The case for metacategorical transcendence

One interesting and important finding that I derived from my categorical research is that we need to differentiate not just people but their mental structures from their own categorical specifications of these structures. The Diagram shows that there are a priori structures into which we are all born, and yet you can see that each individual within these structures is unique and differentiated from others. This comes from the fact that each individual creates their own categories (ideas) that they develop on their own and due to influences or inspirations from others. However, we need to notice that these internal distinctions of categories are not, in fact, categorical and therefore not a priori as Kant argued. I am writing this in order to show that the distinction of structure versus category (a form of content) is more important because it is a priori in regard to distinctions of categories within each individual’s philosophical worldview. Continue reading

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Part I of the epistemological Model: physics to chemistry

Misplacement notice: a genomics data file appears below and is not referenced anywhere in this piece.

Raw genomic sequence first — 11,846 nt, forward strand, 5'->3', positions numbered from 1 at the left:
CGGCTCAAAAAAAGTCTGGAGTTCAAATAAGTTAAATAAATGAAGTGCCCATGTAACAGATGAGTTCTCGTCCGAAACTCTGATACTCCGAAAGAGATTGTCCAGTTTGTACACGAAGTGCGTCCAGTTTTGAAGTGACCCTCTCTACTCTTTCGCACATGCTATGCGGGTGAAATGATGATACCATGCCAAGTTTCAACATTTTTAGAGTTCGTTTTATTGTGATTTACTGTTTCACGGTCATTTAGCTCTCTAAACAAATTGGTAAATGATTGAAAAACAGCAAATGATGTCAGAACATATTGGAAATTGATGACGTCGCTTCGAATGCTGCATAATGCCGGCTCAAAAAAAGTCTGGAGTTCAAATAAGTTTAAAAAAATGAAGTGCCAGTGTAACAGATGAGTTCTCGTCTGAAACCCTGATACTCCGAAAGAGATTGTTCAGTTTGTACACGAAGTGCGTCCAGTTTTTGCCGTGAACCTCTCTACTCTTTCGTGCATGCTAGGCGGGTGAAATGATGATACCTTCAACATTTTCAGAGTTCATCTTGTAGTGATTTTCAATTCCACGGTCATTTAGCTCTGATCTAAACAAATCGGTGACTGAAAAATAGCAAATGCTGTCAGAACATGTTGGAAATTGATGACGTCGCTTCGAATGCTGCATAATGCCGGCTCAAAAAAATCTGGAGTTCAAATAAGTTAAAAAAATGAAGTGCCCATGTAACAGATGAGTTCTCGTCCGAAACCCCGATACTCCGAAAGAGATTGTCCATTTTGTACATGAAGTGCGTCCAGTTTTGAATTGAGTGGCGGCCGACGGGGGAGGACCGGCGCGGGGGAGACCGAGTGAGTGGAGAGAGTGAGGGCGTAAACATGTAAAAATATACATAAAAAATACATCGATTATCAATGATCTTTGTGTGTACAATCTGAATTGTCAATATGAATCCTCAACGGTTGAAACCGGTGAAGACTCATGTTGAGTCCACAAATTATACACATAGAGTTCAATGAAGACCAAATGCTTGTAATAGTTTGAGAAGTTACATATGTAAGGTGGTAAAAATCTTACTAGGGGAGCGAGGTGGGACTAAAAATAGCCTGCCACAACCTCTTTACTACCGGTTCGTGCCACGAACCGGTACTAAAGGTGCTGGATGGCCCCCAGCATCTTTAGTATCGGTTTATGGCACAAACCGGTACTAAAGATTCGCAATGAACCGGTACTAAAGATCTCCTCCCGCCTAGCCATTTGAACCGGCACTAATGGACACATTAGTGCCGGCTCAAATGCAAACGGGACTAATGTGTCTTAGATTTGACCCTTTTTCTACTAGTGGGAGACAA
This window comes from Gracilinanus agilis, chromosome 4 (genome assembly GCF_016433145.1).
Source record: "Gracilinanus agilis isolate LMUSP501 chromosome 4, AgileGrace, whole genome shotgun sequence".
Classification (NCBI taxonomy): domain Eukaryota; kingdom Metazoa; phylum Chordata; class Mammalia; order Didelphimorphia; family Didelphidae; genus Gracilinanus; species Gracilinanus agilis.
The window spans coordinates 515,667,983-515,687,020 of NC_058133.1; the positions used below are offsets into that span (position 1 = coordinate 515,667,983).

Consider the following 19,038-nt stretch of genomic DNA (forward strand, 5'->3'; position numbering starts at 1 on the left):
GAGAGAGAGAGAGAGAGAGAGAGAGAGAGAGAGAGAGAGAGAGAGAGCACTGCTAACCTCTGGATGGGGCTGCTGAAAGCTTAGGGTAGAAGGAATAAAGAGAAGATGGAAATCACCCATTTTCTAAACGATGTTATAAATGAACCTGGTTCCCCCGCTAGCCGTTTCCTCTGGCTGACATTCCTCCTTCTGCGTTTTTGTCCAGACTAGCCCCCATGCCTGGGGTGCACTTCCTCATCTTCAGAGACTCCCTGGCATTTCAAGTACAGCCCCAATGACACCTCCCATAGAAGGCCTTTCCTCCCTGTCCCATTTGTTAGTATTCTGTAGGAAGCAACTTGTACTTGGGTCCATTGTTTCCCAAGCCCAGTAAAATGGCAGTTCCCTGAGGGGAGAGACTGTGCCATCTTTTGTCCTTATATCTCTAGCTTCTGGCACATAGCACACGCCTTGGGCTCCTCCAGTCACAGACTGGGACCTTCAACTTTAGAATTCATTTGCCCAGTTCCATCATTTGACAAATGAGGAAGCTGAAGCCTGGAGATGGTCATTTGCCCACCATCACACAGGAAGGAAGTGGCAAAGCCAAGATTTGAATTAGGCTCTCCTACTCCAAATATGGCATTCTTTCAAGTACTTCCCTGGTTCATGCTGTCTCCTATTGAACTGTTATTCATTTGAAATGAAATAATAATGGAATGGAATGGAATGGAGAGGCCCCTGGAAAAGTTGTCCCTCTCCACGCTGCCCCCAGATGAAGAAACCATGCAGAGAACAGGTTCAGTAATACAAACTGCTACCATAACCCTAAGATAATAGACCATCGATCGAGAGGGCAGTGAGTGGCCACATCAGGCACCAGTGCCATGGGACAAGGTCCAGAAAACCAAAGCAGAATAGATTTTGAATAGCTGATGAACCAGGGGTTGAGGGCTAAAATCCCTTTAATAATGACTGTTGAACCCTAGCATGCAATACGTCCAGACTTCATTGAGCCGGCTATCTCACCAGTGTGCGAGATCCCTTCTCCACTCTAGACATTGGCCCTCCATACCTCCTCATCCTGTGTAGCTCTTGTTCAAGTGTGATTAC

Levels 1-3 of the Model describe the relationships of the subjects of study from particle physics to chemistry. But before I start with the first elements of the Model, I must mention what precedes them. Steven Hawking and his followers argue that all particles are preceded by some unknowable state that led to the Big Bang. This state is a singularity, and it is like a particle that contains all particles of the universe. Cosmic background radiation is interpreted as an early result of this state along with the observable universe. Hawking described this state by extending Einstein’s special relativity on the quantum level to what preceded the quantum level, namely, the microscopic singularity, the kind that physicists try to understand in particle collision experiments. On the cosmic level, such singularity is simultaneous throughout all of space. Continue reading

Toward New Epistemology

Harry Binswanger, one of prominent Objectivist philosophers, in his lecture on Perception thoroughly explains the relationship of perception to sensation and conception. He provides evidence and reasoning to show that we are born perceiving through our field of awareness. Epistemology is the theory of knowledge that answers on questions such as: “What is the nature of knowledge? How do we know? What is the process of acquiring knowledge?” The epistemology developed by Ayn Rand provides some missing links to the classical, Aristotelian worldview. Continue reading